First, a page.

“The sport of curling is one of Canada’s favourite pastimes. The recent staging of both the 2014 Tim Hortons Brier and the 2013 Ford World Men’s Curling Championships are a testament to British Columbia’s ability to host these types of events,” said Peter Fassbender, provincial Minister of Community, Sport and Cultural Development. “We look forward as hosts for this Victoria-based competition to welcoming curling fans from across the country to this wonderful province and to once again make lasting, positive memories for all the athletes, coaches, judges, volunteers, their families and friends who will participate.”

It will be the sixth time British Columbia has hosted the combined Canadian Juniors; besides Victoria in 2004, previous host sites were North Vancouver in 1988, Vernon in 1992, Kelowna in 1999 and Salmon Arm in 2009. Prior to 1987, the Canadian Junior Women’s Championship was played in Fort St. John in 1984, in Chilliwack in 1978 and in Vancouver in 1971. Previous B.C.-hosted editions of the Canadian Junior Men’s Championship were in 1971 in Kamloops, 1961 in Prince George and 1951 in Nelson.

“We are so very proud and thrilled to be hosting the 2017 Canadian Junior Curling Championships here in Esquimalt at the Archie Browning Sports Centre,” said Esquimalt Mayor Barbara Desjardins. “We are a curling community with a rich tradition in the sport that includes promoting local youth curling. I know that visiting athletes and fans will appreciate the impressive upgrades we recently completed at our facility as well.”

B.C. teams have won eight Canadian junior championships — the most recent being Corryn Brown taking women’s gold in 2013 at Fort McMurray, Alta. Other previous winners were Brad Kuhn in 2000 at Moncton, N.B., Dean Joanisse in 1989 at Winnipeg, Mike Wood in 1988 at North Vancouver, Julie Sutton in 1987 at Prince Albert, Jodie Sutton in 1986 at Rouyn-Noranda, Que., Sandra Plut in 1982 at Winnipeg and Jerry Laughlin in 1961 at Prince George.

The wins by Wood and Joanisse marked back-to-back Canadian junior titles for Victoria-based teams.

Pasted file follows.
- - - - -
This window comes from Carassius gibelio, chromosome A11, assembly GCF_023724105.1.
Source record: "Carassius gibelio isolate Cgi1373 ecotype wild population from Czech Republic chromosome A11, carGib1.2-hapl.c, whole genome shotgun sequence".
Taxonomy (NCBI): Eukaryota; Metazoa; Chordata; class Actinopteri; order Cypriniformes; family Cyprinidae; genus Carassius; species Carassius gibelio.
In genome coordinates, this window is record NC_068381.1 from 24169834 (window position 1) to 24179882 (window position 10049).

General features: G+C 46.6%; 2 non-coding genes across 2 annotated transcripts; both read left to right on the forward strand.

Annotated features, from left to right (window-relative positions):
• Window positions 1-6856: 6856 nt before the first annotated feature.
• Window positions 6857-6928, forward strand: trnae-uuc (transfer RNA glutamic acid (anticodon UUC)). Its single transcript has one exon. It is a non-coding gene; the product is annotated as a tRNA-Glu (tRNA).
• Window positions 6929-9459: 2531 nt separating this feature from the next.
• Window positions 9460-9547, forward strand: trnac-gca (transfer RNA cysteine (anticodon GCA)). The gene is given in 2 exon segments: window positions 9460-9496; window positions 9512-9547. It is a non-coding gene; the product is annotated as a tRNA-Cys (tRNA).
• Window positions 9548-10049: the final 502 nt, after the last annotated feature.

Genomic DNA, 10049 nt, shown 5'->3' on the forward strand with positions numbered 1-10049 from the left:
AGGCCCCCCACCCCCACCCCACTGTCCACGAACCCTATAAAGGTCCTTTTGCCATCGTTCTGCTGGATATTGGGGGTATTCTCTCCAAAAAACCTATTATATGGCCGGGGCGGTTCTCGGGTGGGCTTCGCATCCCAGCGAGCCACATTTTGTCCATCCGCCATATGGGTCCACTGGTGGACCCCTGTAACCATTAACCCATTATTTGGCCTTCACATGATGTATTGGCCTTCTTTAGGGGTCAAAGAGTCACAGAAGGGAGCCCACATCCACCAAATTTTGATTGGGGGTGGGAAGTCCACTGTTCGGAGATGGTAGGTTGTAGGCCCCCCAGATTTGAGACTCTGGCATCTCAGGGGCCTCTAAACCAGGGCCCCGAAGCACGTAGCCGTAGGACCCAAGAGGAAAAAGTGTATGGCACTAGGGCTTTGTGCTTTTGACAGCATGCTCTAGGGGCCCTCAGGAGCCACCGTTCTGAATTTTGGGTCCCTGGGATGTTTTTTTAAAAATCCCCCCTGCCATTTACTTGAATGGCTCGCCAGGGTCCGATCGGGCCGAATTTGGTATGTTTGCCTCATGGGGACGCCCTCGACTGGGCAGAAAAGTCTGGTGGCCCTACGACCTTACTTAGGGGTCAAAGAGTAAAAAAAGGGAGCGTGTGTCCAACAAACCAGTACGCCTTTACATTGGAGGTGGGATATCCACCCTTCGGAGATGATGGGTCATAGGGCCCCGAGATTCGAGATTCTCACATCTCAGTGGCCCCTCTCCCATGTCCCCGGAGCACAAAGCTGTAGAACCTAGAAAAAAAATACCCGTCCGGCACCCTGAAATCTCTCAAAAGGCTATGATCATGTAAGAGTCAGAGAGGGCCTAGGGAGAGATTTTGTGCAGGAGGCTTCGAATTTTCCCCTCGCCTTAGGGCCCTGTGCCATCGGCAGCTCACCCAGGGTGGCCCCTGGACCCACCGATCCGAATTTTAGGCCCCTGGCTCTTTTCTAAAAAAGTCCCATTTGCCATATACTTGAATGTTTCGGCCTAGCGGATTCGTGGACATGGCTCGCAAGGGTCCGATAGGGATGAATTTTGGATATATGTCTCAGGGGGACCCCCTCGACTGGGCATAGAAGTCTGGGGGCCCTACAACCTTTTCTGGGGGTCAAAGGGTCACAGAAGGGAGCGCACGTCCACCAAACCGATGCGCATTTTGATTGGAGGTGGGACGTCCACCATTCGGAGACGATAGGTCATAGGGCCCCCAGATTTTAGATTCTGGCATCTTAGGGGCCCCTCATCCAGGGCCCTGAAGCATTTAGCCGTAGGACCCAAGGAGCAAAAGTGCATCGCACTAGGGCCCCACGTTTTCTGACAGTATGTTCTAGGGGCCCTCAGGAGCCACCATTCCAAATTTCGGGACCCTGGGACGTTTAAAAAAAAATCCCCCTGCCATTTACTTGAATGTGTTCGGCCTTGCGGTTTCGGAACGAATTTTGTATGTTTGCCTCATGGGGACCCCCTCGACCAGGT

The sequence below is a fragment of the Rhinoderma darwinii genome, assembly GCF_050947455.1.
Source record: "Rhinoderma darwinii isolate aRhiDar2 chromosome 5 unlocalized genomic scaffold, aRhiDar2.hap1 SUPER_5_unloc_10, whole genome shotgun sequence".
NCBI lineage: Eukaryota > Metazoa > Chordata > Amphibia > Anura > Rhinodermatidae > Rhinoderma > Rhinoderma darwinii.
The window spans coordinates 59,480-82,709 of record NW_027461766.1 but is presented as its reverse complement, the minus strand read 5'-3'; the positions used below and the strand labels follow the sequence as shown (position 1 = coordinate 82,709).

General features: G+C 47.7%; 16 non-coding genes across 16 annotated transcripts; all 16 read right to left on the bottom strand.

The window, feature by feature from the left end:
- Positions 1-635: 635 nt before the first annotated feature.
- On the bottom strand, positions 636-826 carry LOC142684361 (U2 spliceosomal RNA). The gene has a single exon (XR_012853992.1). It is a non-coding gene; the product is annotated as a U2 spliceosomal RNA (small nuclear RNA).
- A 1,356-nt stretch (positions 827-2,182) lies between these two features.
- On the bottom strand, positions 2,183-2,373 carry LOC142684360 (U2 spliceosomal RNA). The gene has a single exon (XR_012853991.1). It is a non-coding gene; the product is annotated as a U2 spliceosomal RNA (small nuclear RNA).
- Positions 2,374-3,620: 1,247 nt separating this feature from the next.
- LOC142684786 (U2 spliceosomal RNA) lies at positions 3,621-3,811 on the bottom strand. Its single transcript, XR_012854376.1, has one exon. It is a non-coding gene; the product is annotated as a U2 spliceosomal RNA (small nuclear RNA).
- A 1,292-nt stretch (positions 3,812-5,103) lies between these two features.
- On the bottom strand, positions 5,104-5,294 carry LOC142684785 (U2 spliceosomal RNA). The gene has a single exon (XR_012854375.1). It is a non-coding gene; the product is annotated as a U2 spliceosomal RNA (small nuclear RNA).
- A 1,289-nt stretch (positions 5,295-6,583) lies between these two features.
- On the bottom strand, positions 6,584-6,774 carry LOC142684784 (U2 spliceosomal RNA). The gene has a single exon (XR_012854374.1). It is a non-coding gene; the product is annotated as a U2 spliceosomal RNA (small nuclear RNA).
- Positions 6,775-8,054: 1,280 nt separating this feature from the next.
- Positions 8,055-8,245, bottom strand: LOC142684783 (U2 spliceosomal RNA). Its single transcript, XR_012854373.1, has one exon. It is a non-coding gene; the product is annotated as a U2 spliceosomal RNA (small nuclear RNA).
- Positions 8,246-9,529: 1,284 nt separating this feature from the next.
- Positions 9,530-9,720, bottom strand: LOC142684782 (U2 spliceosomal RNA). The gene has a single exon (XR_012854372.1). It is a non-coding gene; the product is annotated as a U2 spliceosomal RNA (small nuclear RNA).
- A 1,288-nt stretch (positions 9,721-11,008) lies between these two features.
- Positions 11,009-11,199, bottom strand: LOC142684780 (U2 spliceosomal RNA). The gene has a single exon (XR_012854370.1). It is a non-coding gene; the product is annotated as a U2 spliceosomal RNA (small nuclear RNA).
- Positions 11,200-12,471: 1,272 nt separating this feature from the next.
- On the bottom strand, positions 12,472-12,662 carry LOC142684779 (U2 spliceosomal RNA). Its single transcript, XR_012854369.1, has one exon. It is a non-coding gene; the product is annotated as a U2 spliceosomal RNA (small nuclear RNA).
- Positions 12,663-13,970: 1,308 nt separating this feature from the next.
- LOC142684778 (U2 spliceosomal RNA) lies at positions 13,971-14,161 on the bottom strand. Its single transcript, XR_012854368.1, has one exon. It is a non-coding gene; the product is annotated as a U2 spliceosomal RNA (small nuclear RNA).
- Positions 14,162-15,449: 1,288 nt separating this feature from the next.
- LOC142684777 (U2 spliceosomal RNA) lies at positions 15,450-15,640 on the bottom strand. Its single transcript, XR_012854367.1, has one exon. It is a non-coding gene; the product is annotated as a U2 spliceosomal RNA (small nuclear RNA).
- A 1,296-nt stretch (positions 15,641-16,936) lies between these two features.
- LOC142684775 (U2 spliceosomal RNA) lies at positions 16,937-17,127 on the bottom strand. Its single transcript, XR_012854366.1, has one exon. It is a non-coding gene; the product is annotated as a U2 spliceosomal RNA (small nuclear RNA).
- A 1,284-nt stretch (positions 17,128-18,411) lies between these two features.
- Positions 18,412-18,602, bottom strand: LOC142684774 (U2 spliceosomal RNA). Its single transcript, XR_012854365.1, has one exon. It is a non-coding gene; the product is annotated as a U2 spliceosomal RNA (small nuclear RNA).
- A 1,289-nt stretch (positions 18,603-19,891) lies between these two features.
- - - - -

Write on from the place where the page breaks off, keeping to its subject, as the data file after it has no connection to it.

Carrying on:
“Curl BC is delighted that Victoria has been selected to host the 2017 Canadian Junior Championships,” said Curl BC Chief Executive Officer Scott Braley. “With a great organizing committee that has run several national and world championships supported by volunteers from the four local curling centres, Canada’s best young curlers will be in for a treat, as will the Victoria curling community.”

TSN, the official broadcaster of Curling Canada’s Season of Champions, will provide live and exclusive coverage across Canada of the women’s and men’s semifinals and finals.

With 14 teams in each gender (representing each of the 10 provinces in addition to Northern Ontario, the Northwest Territories, Yukon and Nunavut), the field will be split into two seven-team pools, with seeding based on win-loss records at the 2016 Canadian Juniors in Stratford, Ont. Teams will play a round robin within their pool, leading to a championship pool beginning on Wednesday, which will then lead to the weekend playoffs. Teams that don’t qualify for the championship pool will play a seeding pool to determine rankings for the 2018 Canadian Juniors (host site TBD). Meantime, non-playoff teams will participate in a mixed doubles competition.

The Canadian Junior Men’s Championship has been contested annually since its inception in 1950 in Quebec City. The first Canadian Junior Women’s Championship was played in 1971 at Vancouver.

Canada has won a leading 19 world junior men’s titles since 1975 and 10 women’s crowns since 1988. Canadian teams skipped by Manitoba’s Braden Calvert and Alberta’s Kelsey Rocque swept gold at the 2015 World Juniors in Tallinn, Estonia.

The 2017 World Juniors will be the official test event for the 2018 Winter Olympics in PyeongChang, South Korea.

The 2016 Canadian Juniors are scheduled for Jan. 23-31 in Stratford, Ont. The Canadian champs will then move on to the 2016 World Juniors, March 5-13 in Erzurum, Turkey.